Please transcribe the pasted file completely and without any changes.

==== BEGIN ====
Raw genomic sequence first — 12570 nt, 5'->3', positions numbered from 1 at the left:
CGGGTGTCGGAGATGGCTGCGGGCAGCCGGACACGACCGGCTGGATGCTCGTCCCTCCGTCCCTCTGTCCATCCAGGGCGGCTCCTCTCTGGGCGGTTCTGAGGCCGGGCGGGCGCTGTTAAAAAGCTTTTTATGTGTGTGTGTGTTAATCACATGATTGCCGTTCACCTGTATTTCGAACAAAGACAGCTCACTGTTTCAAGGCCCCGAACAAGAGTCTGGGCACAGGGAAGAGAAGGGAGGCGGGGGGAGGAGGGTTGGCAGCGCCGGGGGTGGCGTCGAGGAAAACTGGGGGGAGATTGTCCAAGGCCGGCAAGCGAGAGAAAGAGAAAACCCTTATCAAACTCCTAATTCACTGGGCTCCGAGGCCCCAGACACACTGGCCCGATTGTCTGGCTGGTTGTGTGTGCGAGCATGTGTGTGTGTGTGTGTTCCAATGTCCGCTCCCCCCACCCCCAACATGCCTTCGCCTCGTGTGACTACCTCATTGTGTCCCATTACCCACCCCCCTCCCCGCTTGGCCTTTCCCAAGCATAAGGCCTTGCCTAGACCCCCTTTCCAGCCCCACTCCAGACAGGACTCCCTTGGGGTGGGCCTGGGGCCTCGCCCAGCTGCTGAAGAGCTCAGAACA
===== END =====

Raw genomic sequence first — 12570 nt, 5'->3', positions numbered from 1 at the left:
CGGGTGTCGGAGATGGCTGCGGGCAGCCGGACACGACCGGCTGGATGCTCGTCCCTCCGTCCCTCTGTCCATCCAGGGCGGCTCCTCTCTGGGCGGTTCTGAGGCCGGGCGGGCGCTGTTAAAAAGCTTTTTATGTGTGTGTGTGTTAATCACATGATTGCCGTTCACCTGTATTTCGAACAAAGACAGCTCACTGTTTCAAGGCCCCGAACAAGAGTCTGGGCACAGGGAAGAGAAGGGAGGCGGGGGGAGGAGGGTTGGCAGCGCCGGGGGTGGCGTCGAGGAAAACTGGGGGGAGATTGTCCAAGGCCGGCAAGCGAGAGAAAGAGAAAACCCTTATCAAACTCCTAATTCACTGGGCTCCGAGGCCCCAGACACACTGGCCCGATTGTCTGGCTGGTTGTGTGTGCGAGCATGTGTGTGTGTGTGTGTTCCAATGTCCGCTCCCCCCACCCCCAACATGCCTTCGCCTCGTGTGACTACCTCATTGTGTCCCATTACCCACCCCCCTCCCCGCTTGGCCTTTCCCAAGCATAAGGCCTTGCCTAGACCCCCTTTCCAGCCCCACTCCAGACAGGACTCCCTTGGGGTGGGCCTGGGGCCTCGCCCAGCTGCTGAAGAGCTCAGAACA